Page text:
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Curriculum & Leadership Journal
An electronic journal for leaders in education
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Education for all: still a receding goal?

Lindsay Rae
Lindsay Rae is Senior Education Advisor with World Vision Australia. He would welcome your comments by email to lindsay.rae@worldvision.com.au.

As world leaders gather in New York, the Millennium Development Goals will be in the spotlight. The goals set targets, under eight headings, to measurably reduce extreme poverty by 2015. Goal 2 is to ensure that all children complete primary education. In addition, gender parity is sought in primary and secondary education.

Today about 104 million children of primary school age are out of school, and about 55 per cent of these are girls. Two-thirds of those not attending primary school are in sub-Saharan Africa and South Asia.

Universal primary education is far from a new idea, but it has for good reason been dubbed ‘the ever receding goal’. It was formally embraced by the first International Conference on Education, held under the auspices of the League of Nations, as long ago as 1934. After World War II the UN incorporated the idea in its Universal Declaration of Human Rights. In the early 1960s a series of UNESCO conferences set 1980 as the target date for its achievement. The International Year of Women in 1975 saw gender parity added to the agenda. By the time 1980 arrived, the UN set 2000 as the target date, later confirmed by the 1990 Education for All conference in Jomtien, Thailand. In 2000 the Education for All conference in Dakar decided that 2015 was an appropriate date, and Goal 2 was incorporated into the Millennium Development Goals at the UN summit later that year.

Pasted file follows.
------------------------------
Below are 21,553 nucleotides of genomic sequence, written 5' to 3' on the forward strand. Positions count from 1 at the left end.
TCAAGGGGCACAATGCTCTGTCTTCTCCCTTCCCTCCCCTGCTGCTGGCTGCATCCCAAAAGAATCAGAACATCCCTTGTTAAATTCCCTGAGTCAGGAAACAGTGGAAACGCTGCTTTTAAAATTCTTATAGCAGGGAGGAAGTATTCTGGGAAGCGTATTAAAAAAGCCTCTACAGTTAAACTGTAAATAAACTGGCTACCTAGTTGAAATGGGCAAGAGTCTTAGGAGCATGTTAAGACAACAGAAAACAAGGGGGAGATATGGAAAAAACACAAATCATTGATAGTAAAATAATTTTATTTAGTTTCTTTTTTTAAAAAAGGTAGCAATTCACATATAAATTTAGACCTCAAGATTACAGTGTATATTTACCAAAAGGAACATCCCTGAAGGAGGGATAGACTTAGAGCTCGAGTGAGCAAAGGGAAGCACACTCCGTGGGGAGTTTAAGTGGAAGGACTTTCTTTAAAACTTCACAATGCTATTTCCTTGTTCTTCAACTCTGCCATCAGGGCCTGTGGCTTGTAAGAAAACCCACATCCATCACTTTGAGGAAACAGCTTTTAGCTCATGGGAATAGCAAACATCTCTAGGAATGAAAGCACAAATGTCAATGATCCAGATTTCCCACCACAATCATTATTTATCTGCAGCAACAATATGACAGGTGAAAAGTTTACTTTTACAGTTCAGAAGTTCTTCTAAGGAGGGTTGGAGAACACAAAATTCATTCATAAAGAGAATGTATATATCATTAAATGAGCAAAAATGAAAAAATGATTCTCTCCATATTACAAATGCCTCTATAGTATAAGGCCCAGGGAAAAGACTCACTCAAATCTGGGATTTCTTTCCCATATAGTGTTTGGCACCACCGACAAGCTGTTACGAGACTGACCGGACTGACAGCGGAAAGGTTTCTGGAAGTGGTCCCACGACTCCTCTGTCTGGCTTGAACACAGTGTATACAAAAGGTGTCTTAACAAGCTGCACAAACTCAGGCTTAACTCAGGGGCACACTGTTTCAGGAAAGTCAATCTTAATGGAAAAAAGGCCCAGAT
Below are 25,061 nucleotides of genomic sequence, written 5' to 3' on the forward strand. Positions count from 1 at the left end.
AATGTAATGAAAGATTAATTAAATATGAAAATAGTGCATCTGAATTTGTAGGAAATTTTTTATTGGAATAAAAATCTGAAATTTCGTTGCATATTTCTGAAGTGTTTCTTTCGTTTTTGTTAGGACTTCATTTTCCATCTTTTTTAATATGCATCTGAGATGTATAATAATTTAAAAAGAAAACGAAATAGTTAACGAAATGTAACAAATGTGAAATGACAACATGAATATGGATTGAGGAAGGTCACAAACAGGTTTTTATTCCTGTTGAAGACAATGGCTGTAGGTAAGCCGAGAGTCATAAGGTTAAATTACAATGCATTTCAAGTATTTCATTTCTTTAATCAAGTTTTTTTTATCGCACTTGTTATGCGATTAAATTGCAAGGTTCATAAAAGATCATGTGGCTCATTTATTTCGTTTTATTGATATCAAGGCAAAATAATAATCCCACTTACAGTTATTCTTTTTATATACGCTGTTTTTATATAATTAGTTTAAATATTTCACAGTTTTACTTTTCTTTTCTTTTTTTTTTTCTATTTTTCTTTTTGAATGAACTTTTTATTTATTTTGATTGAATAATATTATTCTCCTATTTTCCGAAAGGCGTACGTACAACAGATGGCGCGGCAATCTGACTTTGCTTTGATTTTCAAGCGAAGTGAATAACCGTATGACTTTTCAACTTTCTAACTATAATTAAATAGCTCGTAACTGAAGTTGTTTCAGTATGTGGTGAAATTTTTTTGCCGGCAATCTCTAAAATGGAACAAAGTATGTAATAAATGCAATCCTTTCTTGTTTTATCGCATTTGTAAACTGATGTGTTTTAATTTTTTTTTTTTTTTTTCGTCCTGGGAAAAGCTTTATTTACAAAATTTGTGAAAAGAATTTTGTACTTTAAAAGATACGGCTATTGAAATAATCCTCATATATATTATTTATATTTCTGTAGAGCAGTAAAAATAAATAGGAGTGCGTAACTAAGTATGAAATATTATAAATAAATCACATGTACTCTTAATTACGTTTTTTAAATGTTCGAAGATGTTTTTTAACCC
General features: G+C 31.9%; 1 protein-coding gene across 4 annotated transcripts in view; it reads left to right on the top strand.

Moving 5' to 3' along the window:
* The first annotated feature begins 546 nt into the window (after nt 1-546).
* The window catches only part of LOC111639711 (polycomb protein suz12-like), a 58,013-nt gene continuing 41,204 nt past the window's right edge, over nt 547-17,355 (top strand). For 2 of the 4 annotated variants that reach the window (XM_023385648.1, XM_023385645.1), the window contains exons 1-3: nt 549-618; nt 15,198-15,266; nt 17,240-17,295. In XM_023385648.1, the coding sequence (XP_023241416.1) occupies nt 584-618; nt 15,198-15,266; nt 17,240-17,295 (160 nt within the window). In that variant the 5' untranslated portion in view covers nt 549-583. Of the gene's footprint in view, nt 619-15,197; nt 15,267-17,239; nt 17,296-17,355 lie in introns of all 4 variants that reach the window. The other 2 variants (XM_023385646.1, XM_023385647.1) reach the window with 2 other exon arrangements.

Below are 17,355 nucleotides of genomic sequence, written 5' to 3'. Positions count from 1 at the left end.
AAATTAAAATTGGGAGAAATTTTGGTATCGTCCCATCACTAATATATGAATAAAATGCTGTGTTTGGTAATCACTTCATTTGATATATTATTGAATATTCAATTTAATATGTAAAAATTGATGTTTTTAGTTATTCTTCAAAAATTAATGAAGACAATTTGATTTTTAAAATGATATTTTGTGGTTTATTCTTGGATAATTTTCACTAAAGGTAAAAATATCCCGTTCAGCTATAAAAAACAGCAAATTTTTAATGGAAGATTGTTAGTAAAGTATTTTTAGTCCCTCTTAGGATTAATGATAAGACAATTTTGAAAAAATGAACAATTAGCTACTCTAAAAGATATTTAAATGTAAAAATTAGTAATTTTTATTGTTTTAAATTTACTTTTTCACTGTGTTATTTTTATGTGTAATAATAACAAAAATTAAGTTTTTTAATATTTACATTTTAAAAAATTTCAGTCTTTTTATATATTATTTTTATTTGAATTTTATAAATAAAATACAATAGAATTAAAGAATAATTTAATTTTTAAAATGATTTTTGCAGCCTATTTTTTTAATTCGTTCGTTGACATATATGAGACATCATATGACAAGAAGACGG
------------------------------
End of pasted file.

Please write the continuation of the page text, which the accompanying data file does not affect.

Why have past ambitions failed to be realised? One key reason is inadequate appreciation of the technical requirements of implementing expansion and reform. Also, a gap often exists between what leaders want to be heard saying in international forums and what they are willing or able to deliver once their proposals run into domestic financial and political pressures. And of course in some instances advances have been stalled or reversed by the impact of war, civil unrest, natural disasters or economic shocks.